Alternative medicines should be treated with caution, according to a leading UK professor.
Professor Edzard Ernst, of the Peninsula Medical School in Exeter, is the only professor of complementary medicine in the UK. He has claimed that trials into alternative treatment often fail to record incidents when patients suffered adverse effects.
Professor Ernst and a colleague looked at 60 randomised trials of treatments like chiropractic manipulation, acupuncture and herbal remedies published between 2000 and 2011.
They found that standards were lower than those required of pharmaceutical companies to test new drugs, and 29 of these failed to mention adverse effects.
Writing in the Journal of the New Zealand Medical Association, Professor Ernst said: "Previous research had demonstrated that 50 per cent of patients experience adverse effects after chiropractic treatment and some can be severe, even fatal."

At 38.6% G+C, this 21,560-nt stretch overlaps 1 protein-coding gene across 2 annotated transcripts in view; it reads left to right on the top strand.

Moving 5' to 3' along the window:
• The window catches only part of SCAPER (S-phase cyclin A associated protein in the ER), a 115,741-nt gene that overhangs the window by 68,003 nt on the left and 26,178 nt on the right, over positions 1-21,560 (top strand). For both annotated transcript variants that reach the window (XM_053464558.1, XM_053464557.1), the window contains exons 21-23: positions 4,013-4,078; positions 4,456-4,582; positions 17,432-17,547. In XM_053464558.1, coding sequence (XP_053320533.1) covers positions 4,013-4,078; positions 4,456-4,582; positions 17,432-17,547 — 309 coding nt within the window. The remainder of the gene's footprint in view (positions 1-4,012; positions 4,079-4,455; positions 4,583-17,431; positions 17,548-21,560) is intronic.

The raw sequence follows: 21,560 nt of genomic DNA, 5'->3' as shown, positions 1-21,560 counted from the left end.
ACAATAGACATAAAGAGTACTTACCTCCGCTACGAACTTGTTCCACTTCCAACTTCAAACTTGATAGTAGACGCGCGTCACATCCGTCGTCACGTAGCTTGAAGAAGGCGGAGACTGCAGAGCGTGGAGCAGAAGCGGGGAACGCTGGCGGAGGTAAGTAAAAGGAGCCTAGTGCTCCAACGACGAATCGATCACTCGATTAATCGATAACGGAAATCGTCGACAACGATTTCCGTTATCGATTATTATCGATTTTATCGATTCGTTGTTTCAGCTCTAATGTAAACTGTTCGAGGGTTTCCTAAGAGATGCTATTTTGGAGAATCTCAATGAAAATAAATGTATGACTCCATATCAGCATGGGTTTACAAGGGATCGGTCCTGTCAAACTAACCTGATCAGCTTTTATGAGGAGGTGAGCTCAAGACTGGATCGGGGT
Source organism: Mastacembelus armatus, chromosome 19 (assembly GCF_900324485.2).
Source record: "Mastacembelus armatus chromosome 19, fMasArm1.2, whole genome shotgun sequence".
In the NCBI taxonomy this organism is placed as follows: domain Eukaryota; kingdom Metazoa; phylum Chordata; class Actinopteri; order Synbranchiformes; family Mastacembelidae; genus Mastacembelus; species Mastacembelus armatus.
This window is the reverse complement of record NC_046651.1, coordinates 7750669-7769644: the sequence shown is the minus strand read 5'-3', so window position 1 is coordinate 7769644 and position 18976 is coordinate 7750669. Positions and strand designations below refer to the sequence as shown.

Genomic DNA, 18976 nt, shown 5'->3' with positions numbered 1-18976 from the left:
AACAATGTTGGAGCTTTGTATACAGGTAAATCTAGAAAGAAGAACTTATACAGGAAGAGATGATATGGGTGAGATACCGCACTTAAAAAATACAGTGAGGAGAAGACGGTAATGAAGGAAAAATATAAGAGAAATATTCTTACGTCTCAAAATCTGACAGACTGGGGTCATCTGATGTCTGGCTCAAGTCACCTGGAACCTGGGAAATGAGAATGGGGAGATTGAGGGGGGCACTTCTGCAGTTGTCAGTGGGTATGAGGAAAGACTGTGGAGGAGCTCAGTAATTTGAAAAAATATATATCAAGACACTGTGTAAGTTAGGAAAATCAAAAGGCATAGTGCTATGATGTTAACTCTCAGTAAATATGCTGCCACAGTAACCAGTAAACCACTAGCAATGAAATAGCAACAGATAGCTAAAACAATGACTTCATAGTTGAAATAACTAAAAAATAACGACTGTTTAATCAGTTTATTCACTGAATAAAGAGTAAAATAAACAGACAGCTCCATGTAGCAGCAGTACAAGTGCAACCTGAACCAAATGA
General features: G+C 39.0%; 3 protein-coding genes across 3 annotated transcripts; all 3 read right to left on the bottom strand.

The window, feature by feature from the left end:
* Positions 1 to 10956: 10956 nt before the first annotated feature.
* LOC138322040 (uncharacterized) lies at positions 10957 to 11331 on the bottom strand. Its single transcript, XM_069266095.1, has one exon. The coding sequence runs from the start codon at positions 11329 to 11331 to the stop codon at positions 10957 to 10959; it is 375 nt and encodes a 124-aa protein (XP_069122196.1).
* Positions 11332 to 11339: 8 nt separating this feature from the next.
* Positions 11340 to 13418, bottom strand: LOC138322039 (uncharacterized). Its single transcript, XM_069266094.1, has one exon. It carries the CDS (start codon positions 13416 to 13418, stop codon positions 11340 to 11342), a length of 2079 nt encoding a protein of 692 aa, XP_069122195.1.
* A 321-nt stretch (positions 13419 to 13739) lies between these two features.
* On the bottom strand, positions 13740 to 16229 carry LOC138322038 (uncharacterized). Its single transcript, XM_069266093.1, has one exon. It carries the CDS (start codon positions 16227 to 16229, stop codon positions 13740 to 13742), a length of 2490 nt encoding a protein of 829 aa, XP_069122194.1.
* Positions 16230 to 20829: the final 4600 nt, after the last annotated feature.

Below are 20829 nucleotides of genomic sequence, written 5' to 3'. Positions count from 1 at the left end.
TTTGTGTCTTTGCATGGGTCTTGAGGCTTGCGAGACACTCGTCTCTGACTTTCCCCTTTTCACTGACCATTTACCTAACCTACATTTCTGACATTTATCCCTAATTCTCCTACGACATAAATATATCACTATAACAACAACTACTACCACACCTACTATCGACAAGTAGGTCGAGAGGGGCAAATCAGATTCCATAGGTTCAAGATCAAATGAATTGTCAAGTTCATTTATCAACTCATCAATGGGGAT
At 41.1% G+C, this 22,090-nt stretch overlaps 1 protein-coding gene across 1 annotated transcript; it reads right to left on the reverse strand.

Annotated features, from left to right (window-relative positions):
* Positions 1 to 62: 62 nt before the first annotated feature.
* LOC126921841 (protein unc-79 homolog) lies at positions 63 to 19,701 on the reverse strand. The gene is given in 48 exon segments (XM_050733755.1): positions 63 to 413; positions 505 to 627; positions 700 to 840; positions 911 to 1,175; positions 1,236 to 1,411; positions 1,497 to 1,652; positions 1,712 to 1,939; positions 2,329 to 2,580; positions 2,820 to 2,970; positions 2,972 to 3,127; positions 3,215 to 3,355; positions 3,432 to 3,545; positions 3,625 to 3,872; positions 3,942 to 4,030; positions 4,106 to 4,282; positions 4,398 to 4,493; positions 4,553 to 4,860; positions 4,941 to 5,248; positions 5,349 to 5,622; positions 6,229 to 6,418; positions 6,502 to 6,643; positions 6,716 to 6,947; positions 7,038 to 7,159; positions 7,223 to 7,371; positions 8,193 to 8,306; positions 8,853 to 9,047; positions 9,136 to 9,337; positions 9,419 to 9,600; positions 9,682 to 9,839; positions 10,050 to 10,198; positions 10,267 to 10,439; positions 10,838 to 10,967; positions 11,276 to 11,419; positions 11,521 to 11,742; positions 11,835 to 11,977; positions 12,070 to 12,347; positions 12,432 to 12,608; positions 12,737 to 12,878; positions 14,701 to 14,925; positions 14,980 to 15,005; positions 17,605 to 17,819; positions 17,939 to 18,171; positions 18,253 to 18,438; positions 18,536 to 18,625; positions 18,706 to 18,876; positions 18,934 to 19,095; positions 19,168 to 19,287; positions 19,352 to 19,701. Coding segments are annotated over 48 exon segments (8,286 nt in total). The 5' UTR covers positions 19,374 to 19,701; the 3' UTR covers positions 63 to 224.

He also revealed 40 cases where death was linked to chiropractic treatment, although not a proven cause. Prof Ernst has carried out similar reviews of trials into acupuncture and herbal remedies, and found the degree of lack of reporting of adverse effects to be "fairly consistent".
Ernst now says that whilst alternative medicine can be useful for particular problems like back pain, it should be treated with caution.
Peter Dixon, president of the General Chiropractic Council, which regulates practitioners, said he could not comment on recent research such as that carried out by Professor Ernst.
Although he emphasised he was not familiar with Ernst's latest study, he said the academic was "prone to sensationalising" and "cherry-picking" studies to prove his point of view.
If you do want to be covered for alternative medicine on your private medical insurance, look for a health insurance policy with cover for complementary therapies.
© ActiveQuote Ltd. 2012